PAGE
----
Dr. Dawg

Politically sidelined, Part 3: Silos and Enclaves (2)

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silos.jpgII. Voices from the silos.

Want an unequivocal symptom of the current Left malaise? Look no further than the odious behaviour that somebody finally named: call-out culture. The practice carries a mephitic whiff of Red Guard Maoism. Screaming through loudspeakers (now supplanted by the social media), public shaming, the “criticism and self-criticism” targeting of allegedly errant individuals, attending wank-sessions to discuss whether the two combine into one or the one divides into two…sound familiar?

I hate it. Like most activists, I’ve been the target of this sort of thing—it’s an occupational hazard. Maybe I’ve even been guilty of it. We used to call it sectarianism. Now we find it predominantly in identity politics, in all of the latter’s essentialized, reified, fetishized glory. Can identities be based upon something real, like a collective experience of oppression in a capitalist, patriarchal, racist society? Very much so. But the strategies that emerge need to be open to question and criticism.

Take, for example, the chorus of denunciation aimed at Patricia Arquette, who spoke out about equal pay in the imprecise and somewhat clumsy phrasing of the non-theorist. Her words were parsed, the essentialist insult “white feminism” was thrown around. She was perceived by the hot-headed and the unstrategic as an enemy, not an ally.

She would probably have been better off saying nothing. But would we?

Since I raised Maoism, remember that distinction between “contradictions among the people” and “contradictions between the people and the enemy?” When “the people” shrink to single groups whose borders are, these days, just as zealously policed from the inside as from the outside, everyone else is the enemy.

Fighting colonization? What about re-colonization? Colonizers don’t impose their dominance in some abstract way; they imprison the colonized in enclaves. But now the colonized, in the very act of resistance, mark off that contested “territory,” occupy and defend it, effectively re-colonizing themselves in the mode of anti-colonialist practice. Those enclaves continue long after the more obvious chains are thrown off. The palings remain, the guard-towers, the patrols, the heavy gates. They still look like prisons.

A thought-experiment: what if those imagined communities (women, Blacks, First Nations, presented as monoliths even by people I respect) were pried apart, exposing smaller and smaller sub-communities, each with its specific interests and unique confluences of oppression, all the way down to individuals, who may be oppressed in one or more ways, but in ways specific to them. How would groups even form under the current ethos, let alone confront capitalist/patriarchal hegemony?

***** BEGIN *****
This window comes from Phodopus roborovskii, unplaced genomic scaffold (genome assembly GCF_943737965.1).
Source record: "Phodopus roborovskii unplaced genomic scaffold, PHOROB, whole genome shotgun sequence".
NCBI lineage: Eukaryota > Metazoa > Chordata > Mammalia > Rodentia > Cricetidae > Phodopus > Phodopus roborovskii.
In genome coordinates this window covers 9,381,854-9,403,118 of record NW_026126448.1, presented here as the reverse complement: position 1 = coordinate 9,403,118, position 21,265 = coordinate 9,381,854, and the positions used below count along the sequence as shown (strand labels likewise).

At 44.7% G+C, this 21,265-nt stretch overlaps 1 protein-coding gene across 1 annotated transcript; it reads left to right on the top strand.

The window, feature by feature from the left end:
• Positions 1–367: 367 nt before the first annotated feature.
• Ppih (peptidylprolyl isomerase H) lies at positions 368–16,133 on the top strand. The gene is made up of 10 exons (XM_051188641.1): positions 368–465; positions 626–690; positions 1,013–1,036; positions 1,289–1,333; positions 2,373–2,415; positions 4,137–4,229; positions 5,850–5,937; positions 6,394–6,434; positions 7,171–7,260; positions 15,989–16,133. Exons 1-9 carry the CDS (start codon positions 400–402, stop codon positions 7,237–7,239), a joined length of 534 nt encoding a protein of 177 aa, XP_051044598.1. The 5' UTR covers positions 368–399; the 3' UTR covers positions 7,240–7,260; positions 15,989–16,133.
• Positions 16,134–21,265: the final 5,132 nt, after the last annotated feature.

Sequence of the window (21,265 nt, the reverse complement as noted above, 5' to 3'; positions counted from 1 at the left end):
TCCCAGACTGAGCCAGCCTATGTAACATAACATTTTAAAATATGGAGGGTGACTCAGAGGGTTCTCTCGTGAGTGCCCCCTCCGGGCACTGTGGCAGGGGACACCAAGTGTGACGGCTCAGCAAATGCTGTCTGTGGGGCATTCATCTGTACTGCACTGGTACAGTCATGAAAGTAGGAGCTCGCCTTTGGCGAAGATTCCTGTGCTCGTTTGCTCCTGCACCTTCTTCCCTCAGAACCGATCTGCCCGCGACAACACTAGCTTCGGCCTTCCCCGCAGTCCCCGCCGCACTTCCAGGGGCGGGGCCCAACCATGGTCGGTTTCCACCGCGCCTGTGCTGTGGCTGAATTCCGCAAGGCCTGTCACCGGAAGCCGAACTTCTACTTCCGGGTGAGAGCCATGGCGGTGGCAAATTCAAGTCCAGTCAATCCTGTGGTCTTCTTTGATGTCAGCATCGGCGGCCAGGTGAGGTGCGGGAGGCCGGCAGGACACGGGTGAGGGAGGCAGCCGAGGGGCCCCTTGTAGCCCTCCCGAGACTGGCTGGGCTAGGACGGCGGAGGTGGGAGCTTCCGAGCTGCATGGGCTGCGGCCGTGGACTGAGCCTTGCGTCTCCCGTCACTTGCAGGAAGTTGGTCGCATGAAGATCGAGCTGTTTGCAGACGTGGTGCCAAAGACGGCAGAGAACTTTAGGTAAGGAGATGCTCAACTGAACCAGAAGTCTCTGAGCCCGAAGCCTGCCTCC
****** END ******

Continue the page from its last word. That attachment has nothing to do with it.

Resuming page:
But new substances are being invented all the time to divide us all into smaller and smaller resistance groups, and new categories, once invented, are being objectified. “Whiteness.” “Blackness.” “White feminism.” “Black feminism.” Indoor voices are rarely used. Once-useful descriptive terms are now deployed as conversation-stoppers: “intersectionality,” “mansplaining.” I was recently asked to enlarge on my political differences with a sex worker-exclusive radical feminist (SWERF). I tried to do so within the confines of Twitter—and was promptly accused of “mansplaining” my own position!

By the by, SWERFS and TERFS (trans-exclusive radical feminists) object to those acronyms. One even accused me of libel. “We don’t exclude prostituted women,” she said. Res ipsa loquitur. Go ask sex workers or transwomen whether they feel excluded or not by that sort of language. Be prepared for an earful.

When I noted on Twitter that an all-white jury acquitted the killer of Cindy Gladue,* as all-white juries in Mississippi invariably acquitted the killers of Blacks back in the day, I was sternly taken to task: “Black people have repeatedly asked White and non-Black PoCs to stop doing this [kind of comparison], and explained why in great detail.” A Tweeter who joined a conversation about missing Black women dared to mention the current #MMIW controversy in Canada. “Not the same!” She was ritually denounced and then blocked before my disbelieving eyes.

And ever notice how even legitimate re-statements of the lessons of the Holocaust are invariably rejected as “trivializing” it? That’s just another instance of this political malady: “our” oppression is part of “our” history, the construction of “our” selves, and how dare you make comparisons with “your” oppression, etc.? (I use shudder quotes because so very often the people who lash out in this way claim to speak for their entire group, without any evident accountability to it.)

In parsing the various forms of oppression, differences are emphasized, similarities eschewed. The power-structures and supremacist ideologies that generate all of these oppressions are taken for granted. Organize a common front? Hell, no. Build more oppression silos!

If I can anthropomorphize the dominant power-structures for a moment, Hegemony is laughing out loud in a place where the Dom Perignon is always cold, and the Camembert, runny.

* In fact, as later reported, there were nine men, two women and “several visible minorities” on the jury, although no Aboriginal people. I was not chided, however, for this inaccuracy. [H/t commenter Morley Bolero]

[The final part of this article, “In/conclusion,” will appear Wednesday. —DD]

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This page contains a single entry by Dr. Dawg published on April 6, 2015 7:00 AM.

Authorial intent strikes back was the previous entry in this blog.

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